Will Terra Luna be able to return to full health?
Stablecoins may be a good investment for those who want to hedge against the volatility of cryptocurrencies.
On Twitter, Terra founder Do Kwon pleaded with the cryptocurrency community to exercise patience.In less than 24 hours, the value of Terra (LUNA) fell by more than 98 percent, causing fear among investors.
When Terra was at its peak of $120 (£98.60) last month, it was one of the top 10 most valued digital currencies.
From approximately $40 billion (£32.9 billion) to about $500 million (£411m), the company suffered catastrophic losses as a result of the rapid meltdown.
So why has its value plummeted so significantly, and will it ever return to pre-crisis levels?
You can find out all you need to know about it right here!
LUNA stands for what?
Terra is a cryptocurrency based in South Korea.
On CoinMarketCap, Terra is described as “a price-stable cryptocurrency aiming at widespread adoption” in South Korea by Daniel Shin and Do Kwon, who formed Terraform Labs in January 2018.
A Medium article explains that the company’s goal is to relieve customers from the extra costs associated with sending money overseas on a regular basis. Using blockchain technology, they want to eliminate inefficiencies while also providing stability and adoption by e-commerce platforms.
There are two parts to this coin: the’stablecoin’ Terra, and Luna, which is a more ‘conventional’ type of cryptocoin.
Luna’s price fluctuates with the market, but one Terra will always be worth $1 in real-world money, and one Terra will always be worth $1 in real-world money.
In other words, if Terra trades for more than $1, traders can buy $1 worth of Luna and exchange it for a Terra that trades for more than a dollar = profit.
Buying Terra for less than a dollar and exchanging it for Luna equals profit if Terra is trading below a dollar.
So, if a crypto asset loses value, investors may simply trade their holdings for the other half, reaping a quick profit and reinvigorating the value of the flailing cryptocurrency asset.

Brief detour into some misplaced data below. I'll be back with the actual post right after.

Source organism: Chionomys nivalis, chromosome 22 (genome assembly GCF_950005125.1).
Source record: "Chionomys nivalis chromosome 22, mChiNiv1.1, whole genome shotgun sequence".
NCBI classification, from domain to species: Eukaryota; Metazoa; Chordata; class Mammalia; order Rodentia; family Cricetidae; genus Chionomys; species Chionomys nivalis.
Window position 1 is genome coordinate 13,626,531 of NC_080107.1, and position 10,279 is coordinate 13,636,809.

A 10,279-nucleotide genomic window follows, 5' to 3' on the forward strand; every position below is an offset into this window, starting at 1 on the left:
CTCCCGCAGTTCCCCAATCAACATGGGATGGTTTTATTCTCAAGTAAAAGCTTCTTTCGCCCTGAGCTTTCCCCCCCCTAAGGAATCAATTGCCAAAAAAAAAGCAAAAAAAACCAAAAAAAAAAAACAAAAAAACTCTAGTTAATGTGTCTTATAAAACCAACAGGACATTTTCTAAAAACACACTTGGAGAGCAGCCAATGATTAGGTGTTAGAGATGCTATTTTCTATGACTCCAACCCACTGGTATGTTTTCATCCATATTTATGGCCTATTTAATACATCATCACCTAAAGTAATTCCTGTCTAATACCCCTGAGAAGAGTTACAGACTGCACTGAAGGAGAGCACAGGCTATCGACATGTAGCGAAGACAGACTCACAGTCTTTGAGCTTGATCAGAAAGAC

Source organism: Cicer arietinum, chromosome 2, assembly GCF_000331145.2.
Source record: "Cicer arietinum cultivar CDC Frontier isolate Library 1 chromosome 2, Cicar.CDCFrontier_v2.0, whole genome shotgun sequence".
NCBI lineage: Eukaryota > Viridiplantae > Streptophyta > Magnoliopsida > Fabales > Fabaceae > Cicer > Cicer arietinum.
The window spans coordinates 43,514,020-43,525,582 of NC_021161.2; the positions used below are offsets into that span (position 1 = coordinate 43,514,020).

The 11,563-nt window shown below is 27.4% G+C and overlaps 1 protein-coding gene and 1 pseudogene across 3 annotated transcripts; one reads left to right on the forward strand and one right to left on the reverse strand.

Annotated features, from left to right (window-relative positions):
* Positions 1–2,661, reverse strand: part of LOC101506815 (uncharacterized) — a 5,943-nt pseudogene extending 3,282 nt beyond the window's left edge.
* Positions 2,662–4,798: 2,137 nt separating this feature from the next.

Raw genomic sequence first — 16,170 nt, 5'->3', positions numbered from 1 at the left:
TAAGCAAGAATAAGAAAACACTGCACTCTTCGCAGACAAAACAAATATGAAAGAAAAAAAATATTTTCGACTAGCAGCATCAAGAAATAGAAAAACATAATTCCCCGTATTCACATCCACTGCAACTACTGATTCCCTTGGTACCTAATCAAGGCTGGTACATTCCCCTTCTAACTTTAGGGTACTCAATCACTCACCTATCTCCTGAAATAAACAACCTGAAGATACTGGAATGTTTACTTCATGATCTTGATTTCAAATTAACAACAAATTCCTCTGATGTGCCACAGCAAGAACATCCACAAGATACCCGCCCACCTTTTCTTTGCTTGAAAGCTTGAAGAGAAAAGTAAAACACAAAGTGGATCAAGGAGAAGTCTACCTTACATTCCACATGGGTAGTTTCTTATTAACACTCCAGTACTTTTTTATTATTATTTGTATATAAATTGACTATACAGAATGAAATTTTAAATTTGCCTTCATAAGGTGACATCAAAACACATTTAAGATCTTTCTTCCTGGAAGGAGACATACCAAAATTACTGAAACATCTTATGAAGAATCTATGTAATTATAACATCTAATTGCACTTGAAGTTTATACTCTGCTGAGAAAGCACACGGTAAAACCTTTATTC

It’s a self-correcting device that can’t go wrong. Is it possible that this is the case?
What’s going on here?
With bitcoin down more than 50% from its all-time high of around $69,000 (£56,677) in November 2021, the Terra crisis comes at a bad moment for the crypto sector.
While Binance temporarily halted all Terra network withdrawals, even those who intended to sell were prevented from doing so, in the wake of the fall.
But Terra’s UST, the dollar-pegged stablecoin, has caused the collapse of Luna.
What is a “stablecoin” and how does it work?
These are cryptocurrencies whose value is usually linked to a physical item, either a “real world” currency or traded commodities like precious metals or industrial metals. Stablecoin
They are supposed to be less volatile than other cryptocurrencies since they are stabilised by assets that are not in the volatile cryptocurrency market.
Cryptocurrency holders can’t escape price decreases unless they leave the market or invest in stablecoins that are backed by real assets.
There’s little chance that the value of a stablecoin will fall below that of the underlying physical commodities because of this.
Theoretically, those who own such coins might sell them at any time for the real-world equivalent.
A few stablecoins have attracted criticism for not being able to produce audits for their physical asset reserves, such as Tether, the largest stablecoin by market capitalization.
What does UST stand for?
Terra is not a stablecoin in and of itself, but it is “pegged” to one in UST.
Terra’s value was supposed to be more stable because UST’s price was linked to the US dollar’s value.
Stablecoins like UST are a little different from the norm. Rather than relying on real reserves, it uses a complex system of “smart contracts” to keep its value as close to $1 as possible, making it a “algorithmic stablecoin”.
It was just this week, though, that the once-value stablecoin’s dropped to as low as $0.29.
Many investors now believe that the UST project will never recover; following the currency’s meltdown, investors rushed to liquidate their stakes in both Terra and Luna.
An mathematical process that was designed to keep Terra at a constant price failed, making both sides of it nearly useless.